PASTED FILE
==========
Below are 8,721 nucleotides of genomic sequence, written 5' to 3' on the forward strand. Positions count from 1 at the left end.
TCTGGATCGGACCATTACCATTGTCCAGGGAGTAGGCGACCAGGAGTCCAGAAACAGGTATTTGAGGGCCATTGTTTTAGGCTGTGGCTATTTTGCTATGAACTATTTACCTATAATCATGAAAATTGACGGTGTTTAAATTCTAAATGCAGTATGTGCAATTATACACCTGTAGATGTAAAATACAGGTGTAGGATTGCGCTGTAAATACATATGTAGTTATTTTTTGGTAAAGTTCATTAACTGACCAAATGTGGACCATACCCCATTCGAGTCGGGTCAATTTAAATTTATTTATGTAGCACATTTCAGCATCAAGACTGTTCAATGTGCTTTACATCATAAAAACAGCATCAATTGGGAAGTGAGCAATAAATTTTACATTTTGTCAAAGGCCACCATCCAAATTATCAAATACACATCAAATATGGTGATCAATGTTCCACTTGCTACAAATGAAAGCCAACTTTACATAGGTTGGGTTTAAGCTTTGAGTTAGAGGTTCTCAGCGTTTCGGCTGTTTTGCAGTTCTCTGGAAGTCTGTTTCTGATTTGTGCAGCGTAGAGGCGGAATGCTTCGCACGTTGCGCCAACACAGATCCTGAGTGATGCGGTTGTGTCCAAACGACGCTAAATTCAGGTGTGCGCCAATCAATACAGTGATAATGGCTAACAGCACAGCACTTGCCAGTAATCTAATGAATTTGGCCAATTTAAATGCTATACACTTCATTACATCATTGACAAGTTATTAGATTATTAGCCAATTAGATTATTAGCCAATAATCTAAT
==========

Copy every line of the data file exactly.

Below are 8,721 nucleotides of genomic sequence, written 5' to 3' on the forward strand. Positions count from 1 at the left end.
TCTGGATCGGACCATTACCATTGTCCAGGGAGTAGGCGACCAGGAGTCCAGAAACAGGTATTTGAGGGCCATTGTTTTAGGCTGTGGCTATTTTGCTATGAACTATTTACCTATAATCATGAAAATTGACGGTGTTTAAATTCTAAATGCAGTATGTGCAATTATACACCTGTAGATGTAAAATACAGGTGTAGGATTGCGCTGTAAATACATATGTAGTTATTTTTTGGTAAAGTTCATTAACTGACCAAATGTGGACCATACCCCATTCGAGTCGGGTCAATTTAAATTTATTTATGTAGCACATTTCAGCATCAAGACTGTTCAATGTGCTTTACATCATAAAAACAGCATCAATTGGGAAGTGAGCAATAAATTTTACATTTTGTCAAAGGCCACCATCCAAATTATCAAATACACATCAAATATGGTGATCAATGTTCCACTTGCTACAAATGAAAGCCAACTTTACATAGGTTGGGTTTAAGCTTTGAGTTAGAGGTTCTCAGCGTTTCGGCTGTTTTGCAGTTCTCTGGAAGTCTGTTTCTGATTTGTGCAGCGTAGAGGCGGAATGCTTCGCACGTTGCGCCAACACAGATCCTGAGTGATGCGGTTGTGTCCAAACGACGCTAAATTCAGGTGTGCGCCAATCAATACAGTGATAATGGCTAACAGCACAGCACTTGCCAGTAATCTAATGAATTTGGCCAATTTAAATGCTATACACTTCATTACATCATTGACAAGTTATTAGATTATTAGCCAATTAGATTATTAGCCAATAATCTAAT